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Groovey New Way To Plant, Cultivate
A "groovey" new guidance system that's unbelievably simple and reasonably priced will automatically steer your tractor with precision accuracy for planting, drilling, cultivating or spraying while you sit back and relax - at least until you get to the end of the field and have to grab the wheel' to turn around.
"Interest has been tremendous," says Minnesota farmer John Clair Larson, of Clements, who teamed up with his son Jack to invent and manufacture the new guidance system called the Cultiguide. "It not only steers the tractor but keeps the cultivator shovels the exact same distance from the row at all times for maximum weed control and minimum crop damage."
Here's how it works:
A pair of identical chisel-type attachments are mounted on the rear of the planter. They're mounted the exact distance apart as the front wheels of the tractor to be used for cultivating. During planting, these "groove-makers" each dig a trench 4 to 5 in. deep.
For cultivating, the front wheels of the tractor are equipped with pointed single-rib tires which ride in the grooves to provide automatic steering. As you cultivate, the rearmounted, groove-making attachments (taken off the planter) ride in the same pair of grooves. You pull the pins on the 3 pt. hitch, allowing the guides to keep the free-swinging cultivator a uniform distance from the plants at all times. The rear-mounted "groove-makers" also make a fresh pair of tracks to set the stage for the same precision accuracy on the next cultivation.
The complete "package" consists of two groove-making attachments, mounting brackets for both the planter and cultivator, and two single-rib front tires mounted on rims. In addition to all row-crop planters, the groove-making attachments can be mounted on Tye drills used for planting soybeans or other cultivated crops.
Two significant developments were being finalized as this issue of FARM SHOW went to press:
1. The Larsons were negotiating with Lindsay Brothers Co., headquartered in Minneapolis, Minn., to have their Cultiguide guidance system marketed throughout the midwest. Sales to farmers in other areas of the U.S. will be handled through other distributors or factory-direct, according to the Larsons who have set up their own J & J Guide Systems manufacturing plant in Sanborn, Minn.
2. The Larsons have just introduced the Mark-N-Guide System. It's designed for precision planting, whereas the companion Cultiguide system is for precision cultivation. Individual markers for the right and left side of the planter (or drill) are equipped with two disks. They dig a pair of tracks which the tractor, equipped with single-rib front tires, follows to automatically steer itself with precision accuracy when planting.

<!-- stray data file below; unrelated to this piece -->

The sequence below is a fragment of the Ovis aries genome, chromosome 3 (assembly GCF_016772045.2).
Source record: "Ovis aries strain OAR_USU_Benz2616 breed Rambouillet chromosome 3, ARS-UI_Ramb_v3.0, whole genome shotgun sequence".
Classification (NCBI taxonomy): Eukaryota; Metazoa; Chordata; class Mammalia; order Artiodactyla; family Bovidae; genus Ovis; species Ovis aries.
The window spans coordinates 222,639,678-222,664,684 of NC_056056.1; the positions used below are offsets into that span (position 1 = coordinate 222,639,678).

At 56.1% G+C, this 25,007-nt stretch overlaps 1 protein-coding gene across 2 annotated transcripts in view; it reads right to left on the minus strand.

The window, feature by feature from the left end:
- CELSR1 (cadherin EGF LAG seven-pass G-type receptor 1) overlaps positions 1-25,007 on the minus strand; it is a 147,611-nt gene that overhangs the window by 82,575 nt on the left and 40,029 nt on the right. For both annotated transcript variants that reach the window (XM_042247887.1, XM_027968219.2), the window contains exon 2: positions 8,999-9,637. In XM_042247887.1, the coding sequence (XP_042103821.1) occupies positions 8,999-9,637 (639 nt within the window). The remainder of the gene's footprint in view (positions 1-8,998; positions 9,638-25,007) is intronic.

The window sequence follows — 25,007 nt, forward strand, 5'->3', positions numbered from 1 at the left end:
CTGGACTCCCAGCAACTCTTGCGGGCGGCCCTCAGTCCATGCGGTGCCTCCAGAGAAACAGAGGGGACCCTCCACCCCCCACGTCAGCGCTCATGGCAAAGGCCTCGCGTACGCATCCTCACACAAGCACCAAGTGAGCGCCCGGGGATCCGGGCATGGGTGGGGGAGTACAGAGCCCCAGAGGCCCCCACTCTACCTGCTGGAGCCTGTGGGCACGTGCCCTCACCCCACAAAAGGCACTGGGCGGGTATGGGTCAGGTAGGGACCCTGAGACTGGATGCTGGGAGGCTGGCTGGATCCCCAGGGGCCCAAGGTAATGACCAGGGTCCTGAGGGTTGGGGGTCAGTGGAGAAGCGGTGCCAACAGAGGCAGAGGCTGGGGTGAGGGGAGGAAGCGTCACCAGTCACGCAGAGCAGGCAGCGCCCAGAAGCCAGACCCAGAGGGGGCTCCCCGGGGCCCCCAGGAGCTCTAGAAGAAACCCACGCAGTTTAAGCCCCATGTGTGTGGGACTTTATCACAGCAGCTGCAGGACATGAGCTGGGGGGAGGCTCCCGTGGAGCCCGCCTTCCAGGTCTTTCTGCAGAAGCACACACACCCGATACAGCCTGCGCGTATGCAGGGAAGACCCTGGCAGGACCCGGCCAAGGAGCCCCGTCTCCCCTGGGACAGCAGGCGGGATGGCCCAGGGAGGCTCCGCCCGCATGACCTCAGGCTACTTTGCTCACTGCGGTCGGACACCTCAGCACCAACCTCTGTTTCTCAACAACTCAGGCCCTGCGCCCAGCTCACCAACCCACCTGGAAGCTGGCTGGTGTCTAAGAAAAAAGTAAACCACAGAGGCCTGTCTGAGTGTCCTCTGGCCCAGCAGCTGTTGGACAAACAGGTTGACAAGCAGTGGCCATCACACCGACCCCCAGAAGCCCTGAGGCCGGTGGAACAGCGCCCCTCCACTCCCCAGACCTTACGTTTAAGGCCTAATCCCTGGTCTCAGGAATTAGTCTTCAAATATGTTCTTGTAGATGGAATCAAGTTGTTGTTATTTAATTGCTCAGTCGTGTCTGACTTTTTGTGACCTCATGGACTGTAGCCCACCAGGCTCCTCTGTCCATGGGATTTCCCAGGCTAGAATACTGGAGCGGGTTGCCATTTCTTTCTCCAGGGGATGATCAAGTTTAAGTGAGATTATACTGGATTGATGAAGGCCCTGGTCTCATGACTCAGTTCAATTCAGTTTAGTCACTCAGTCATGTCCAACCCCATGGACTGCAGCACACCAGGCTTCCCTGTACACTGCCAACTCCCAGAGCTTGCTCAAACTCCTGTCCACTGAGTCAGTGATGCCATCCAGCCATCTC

Here's a closer look at the two guidance systems for planting and cultivating which can be used together or separately:
The Mark-N-Guide For Precision Planting
"This is a completely new kind of marker. There's nothing else on the market like it," says Merle Ophaug, vice president of merchandising for Lindsay.
"After we got it running last spring, we had 12 farmer friends over to see it work. They all wanted to buy one without even asking the price," John Clair Larson told FARM SHOW.
The new Mark-N-Guide is similar to the Cultiguide in that it runs two special disks alongside the planter (or drill) which are spaced to match the width of the front tractor wheels. The disks dig 2 in, grooves that hold the tractor's single-ribbed front tires on course to produce almost perfectly spaced rows between passes. The same single-ribbed front tractor tires used for the Cultiguide guidance system for cultivating, will work for the double-disk planter marking system.
The Larson's note that even with regular front tires on the tractor, the double-disk marker is a big improvement over conventional markers because the two grooves are much easier to follow than a single scratch running between the wheels.
"This marker is especially good for the farmer who doesn't have a matched planter and corn head," explains Jack Larson. "For example, he might have a 4-row

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1978 - Volume #2, Issue #5